Sermon on Mark 9: 1-29

This is the outline of my sermon I was privileged to give at our church this past Sunday on the Gospel of Mark, chapter 9. Here is part 1.

Highlights of Mark 8
  • Jesus feeds 4000 with 7 loaves of bread and a few fish
  • Jesus heals a blind man by putting his spit on the guy's eyes
  • Jesus and his crew head up north into Gentile territory and Peter declares Jesus is the Christ
  • Jesus foretells his suffering, rejection, betrayal, murder and resurrection
  • Peter rebukes Jesus
  • Jesus rebukes Peter (calls him Satan)
  • Jesus proclaims the way to life is through death and suffering.
Highlights of Mark 9
  • Transfiguration - Jesus is affirmed by God
  • Demonized boy delivered
  • Who's the best?
  • In-or-Out excorcist
  • Don't hurt God's kids
  • Cut it off or go to hell
  • Be holy and be at peace with each other
Mark 8 ends on a downer. Jesus tells them he's going to be killed and resurrected, but the disciples don't get any of that, then he calls Peter Satan, then he tells them to take up their cross, like telling us today to take up our electric chair, and follow him.

Snowy Mount Hermon as seen from Mt. Bental.Image via Wikipedia


Mark 9 begins with a morale booster. And he said to them, “I tell you the truth, there are some standing here who will not experience death before they see the kingdom of God come with power.” Mark 9:1 Jesus promises some of them a foretaste of God's kingdom, as if they didn't have one already. But this experience turns out to be different from anything they have already experienced. Since they are up in the north of Israel, they are probably climbing Mt. Hermon, which is 1.5 miles high. It's the only ski resort in modern Israel, up in the Golan Heights area.

Only Peter, James and John get the invitation to climb with Jesus. 9:2 Six days later Jesus took with him Peter, James, and John and led them alone up a high mountain privately. I can see this mountain having enough room for privacy. Who knows what the other guys were thinking staying down at the base. "Phew, we finally get a break from Jesus' fitness plan." When they go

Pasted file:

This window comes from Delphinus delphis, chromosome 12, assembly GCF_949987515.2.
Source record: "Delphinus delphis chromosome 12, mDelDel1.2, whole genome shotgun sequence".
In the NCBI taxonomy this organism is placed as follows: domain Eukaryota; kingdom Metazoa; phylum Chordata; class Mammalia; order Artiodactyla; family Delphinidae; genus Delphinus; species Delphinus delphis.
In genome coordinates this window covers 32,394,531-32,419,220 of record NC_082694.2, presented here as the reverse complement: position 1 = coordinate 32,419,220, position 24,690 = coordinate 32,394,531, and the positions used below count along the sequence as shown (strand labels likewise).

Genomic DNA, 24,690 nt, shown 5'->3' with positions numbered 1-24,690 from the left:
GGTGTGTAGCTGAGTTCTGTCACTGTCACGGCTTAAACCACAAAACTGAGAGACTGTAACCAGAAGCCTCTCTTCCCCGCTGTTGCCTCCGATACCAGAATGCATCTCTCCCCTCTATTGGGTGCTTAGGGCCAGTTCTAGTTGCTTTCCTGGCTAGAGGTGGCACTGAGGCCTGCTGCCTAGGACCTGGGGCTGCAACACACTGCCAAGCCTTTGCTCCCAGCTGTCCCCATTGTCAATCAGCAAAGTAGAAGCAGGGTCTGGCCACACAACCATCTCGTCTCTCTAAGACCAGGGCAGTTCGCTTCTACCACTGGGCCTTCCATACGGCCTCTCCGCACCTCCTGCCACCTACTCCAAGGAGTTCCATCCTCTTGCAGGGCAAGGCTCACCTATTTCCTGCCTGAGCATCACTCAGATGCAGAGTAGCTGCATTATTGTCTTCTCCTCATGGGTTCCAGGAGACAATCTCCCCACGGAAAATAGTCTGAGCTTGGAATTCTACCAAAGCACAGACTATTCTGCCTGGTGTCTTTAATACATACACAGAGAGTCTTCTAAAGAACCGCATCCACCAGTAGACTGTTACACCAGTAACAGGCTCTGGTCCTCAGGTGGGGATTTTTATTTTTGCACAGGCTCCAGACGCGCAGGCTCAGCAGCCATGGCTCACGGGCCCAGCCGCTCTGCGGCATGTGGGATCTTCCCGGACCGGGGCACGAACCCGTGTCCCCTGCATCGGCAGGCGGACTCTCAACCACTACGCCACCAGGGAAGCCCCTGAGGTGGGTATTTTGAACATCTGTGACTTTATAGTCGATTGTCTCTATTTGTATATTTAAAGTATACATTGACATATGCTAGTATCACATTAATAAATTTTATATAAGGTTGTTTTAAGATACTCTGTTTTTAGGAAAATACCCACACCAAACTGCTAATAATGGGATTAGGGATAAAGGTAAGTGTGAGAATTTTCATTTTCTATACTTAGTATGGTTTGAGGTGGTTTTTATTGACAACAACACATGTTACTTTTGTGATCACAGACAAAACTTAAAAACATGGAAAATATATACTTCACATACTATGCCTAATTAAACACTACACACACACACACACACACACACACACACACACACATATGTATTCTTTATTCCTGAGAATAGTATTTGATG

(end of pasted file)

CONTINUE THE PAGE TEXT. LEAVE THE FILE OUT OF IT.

Icon of the Transfiguration (15th century, Nov...Image via Wikipedia

up there, Jesus "was changed in form before them" (BBE). The Greek word for "transfigured" is metamorphoo, the same word that we derive metamorphosis from when speaking of that change from caterpillar to butterfly. Jesus' change was dramatic, 9:3 and his clothes became radiantly white, more so than any launderer in the world could bleach them. I'll only mention here, but I'll come back to it later, but this entire scene is a fulfillment of the last two chapters in the Old Testament in Malachi. In this case, look at Malachi 3:2. [Umblog note, if you hover over the reference, any verse reference should pop up a little window with that verse in it.] Also, notice Daniel 7:9. John experiences Jesus again like this in Revelation 1:14 and Rev. 20:11 as well.

Not only does Jesus metamorph, he has company. 9:4 Then Elijah appeared before them along with Moses, and they were talking with Jesus. How did these guys get picked?





Moses

  • law-giver
  • only man to see God and live
  • foretold God would raise up someone like than him from among them, Deut. 18:15
  • dead and buried, Jude 1:9
  • confronted an evil ruler, Pharaoh
  • worker of miracles
Elijah
  • ΠΡΟΦΗΤΗΣ ΗΛΙΑΣImage by giveawayboy via Flickr

    prophet
  • met God in the still, small voice 1 Kings 19:11-12
  • never died 2 Kings 2
  • confronted an evil ruler, Ahab
  • worker of miracles, including raising the dead, 1 Kings 17:17-24

As a result of this taste of the kingdom of God, the disciples are afraid. 9:5 So Peter said to Jesus, “Rabbi, it is good for us to be here. Let us make three shelters – one for you, one for Moses, and one for Elijah.” 9:6 (For they were afraid, and he did not know what to say.) Peter doesn't seem to be the type to let nothing to say stop him from saying anything. Peter again reveals his misunderstanding of Jesus. By suggesting three shelters for them, he reveals his mis-understanding of the Christ, as another great prophet. [How did he know who the other two guys were? Did they have name tags?] But he is enjoying the moment.